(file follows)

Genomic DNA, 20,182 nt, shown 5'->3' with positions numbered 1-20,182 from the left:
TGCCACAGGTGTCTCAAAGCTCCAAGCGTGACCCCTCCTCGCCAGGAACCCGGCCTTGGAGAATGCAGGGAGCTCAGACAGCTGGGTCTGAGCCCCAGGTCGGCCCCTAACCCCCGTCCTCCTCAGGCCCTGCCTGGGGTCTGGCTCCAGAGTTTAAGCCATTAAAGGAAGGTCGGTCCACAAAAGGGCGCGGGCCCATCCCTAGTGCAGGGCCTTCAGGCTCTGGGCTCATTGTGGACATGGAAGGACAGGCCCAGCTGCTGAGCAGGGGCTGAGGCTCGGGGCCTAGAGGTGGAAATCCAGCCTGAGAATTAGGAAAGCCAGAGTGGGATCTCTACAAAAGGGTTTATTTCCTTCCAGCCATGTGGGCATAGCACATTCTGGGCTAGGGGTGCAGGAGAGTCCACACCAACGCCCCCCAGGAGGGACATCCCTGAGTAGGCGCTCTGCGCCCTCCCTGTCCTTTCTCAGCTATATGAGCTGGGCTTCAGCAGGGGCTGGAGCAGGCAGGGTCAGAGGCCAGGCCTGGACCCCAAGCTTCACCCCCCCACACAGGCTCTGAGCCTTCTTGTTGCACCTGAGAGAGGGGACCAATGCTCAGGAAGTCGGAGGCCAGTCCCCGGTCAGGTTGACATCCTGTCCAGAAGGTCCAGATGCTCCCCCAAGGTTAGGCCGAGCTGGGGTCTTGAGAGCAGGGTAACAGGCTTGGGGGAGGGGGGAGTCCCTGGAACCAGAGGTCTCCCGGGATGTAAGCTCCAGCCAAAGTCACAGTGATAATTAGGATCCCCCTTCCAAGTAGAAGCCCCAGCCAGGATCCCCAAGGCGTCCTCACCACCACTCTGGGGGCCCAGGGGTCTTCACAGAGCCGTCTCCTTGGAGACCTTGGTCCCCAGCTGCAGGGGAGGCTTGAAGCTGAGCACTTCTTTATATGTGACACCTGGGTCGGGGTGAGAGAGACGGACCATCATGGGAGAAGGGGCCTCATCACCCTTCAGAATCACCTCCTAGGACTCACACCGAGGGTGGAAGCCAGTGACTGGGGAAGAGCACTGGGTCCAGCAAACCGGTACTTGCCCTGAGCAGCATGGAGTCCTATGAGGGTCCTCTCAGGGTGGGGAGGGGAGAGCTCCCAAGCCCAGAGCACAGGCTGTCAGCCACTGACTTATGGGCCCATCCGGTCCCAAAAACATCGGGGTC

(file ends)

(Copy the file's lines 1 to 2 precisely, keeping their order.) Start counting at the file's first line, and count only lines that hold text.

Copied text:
Genomic DNA, 20,182 nt, shown 5'->3' with positions numbered 1-20,182 from the left:
TGCCACAGGTGTCTCAAAGCTCCAAGCGTGACCCCTCCTCGCCAGGAACCCGGCCTTGGAGAATGCAGGGAGCTCAGACAGCTGGGTCTGAGCCCCAGGTCGGCCCCTAACCCCCGTCCTCCTCAGGCCCTGCCTGGGGTCTGGCTCCAGAGTTTAAGCCATTAAAGGAAGGTCGGTCCACAAAAGGGCGCGGGCCCATCCCTAGTGCAGGGCCTTCAGGCTCTGGGCTCATTGTGGACATGGAAGGACAGGCCCAGCTGCTGAGCAGGGGCTGAGGCTCGGGGCCTAGAGGTGGAAATCCAGCCTGAGAATTAGGAAAGCCAGAGTGGGATCTCTACAAAAGGGTTTATTTCCTTCCAGCCATGTGGGCATAGCACATTCTGGGCTAGGGGTGCAGGAGAGTCCACACCAACGCCCCCCAGGAGGGACATCCCTGAGTAGGCGCTCTGCGCCCTCCCTGTCCTTTCTCAGCTATATGAGCTGGGCTTCAGCAGGGGCTGGAGCAGGCAGGGTCAGAGGCCAGGCCTGGACCCCAAGCTTCACCCCCCCACACAGGCTCTGAGCCTTCTTGTTGCACCTGAGAGAGGGGACCAATGCTCAGGAAGTCGGAGGCCAGTCCCCGGTCAGGTTGACATCCTGTCCAGAAGGTCCAGATGCTCCCCCAAGGTTAGGCCGAGCTGGGGTCTTGAGAGCAGGGTAACAGGCTTGGGGGAGGGGGGAGTCCCTGGAACCAGAGGTCTCCCGGGATGTAAGCTCCAGCCAAAGTCACAGTGATAATTAGGATCCCCCTTCCAAGTAGAAGCCCCAGCCAGGATCCCCAAGGCGTCCTCACCACCACTCTGGGGGCCCAGGGGTCTTCACAGAGCCGTCTCCTTGGAGACCTTGGTCCCCAGCTGCAGGGGAGGCTTGAAGCTGAGCACTTCTTTATATGTGACACCTGGGTCGGGGTGAGAGAGACGGACCATCATGGGAGAAGGGGCCTCATCACCCTTCAGAATCACCTCCTAGGACTCACACCGAGGGTGGAAGCCAGTGACTGGGGAAGAGCACTGGGTCCAGCAAACCGGTACTTGCCCTGAGCAGCATGGAGTCCTATGAGGGTCCTCTCAGGGTGGGGAGGGGAGAGCTCCCAAGCCCAGAGCACAGGCTGTCAGCCACTGACTTATGGGCCCATCCGGTCCCAAAAACATCGGGGTC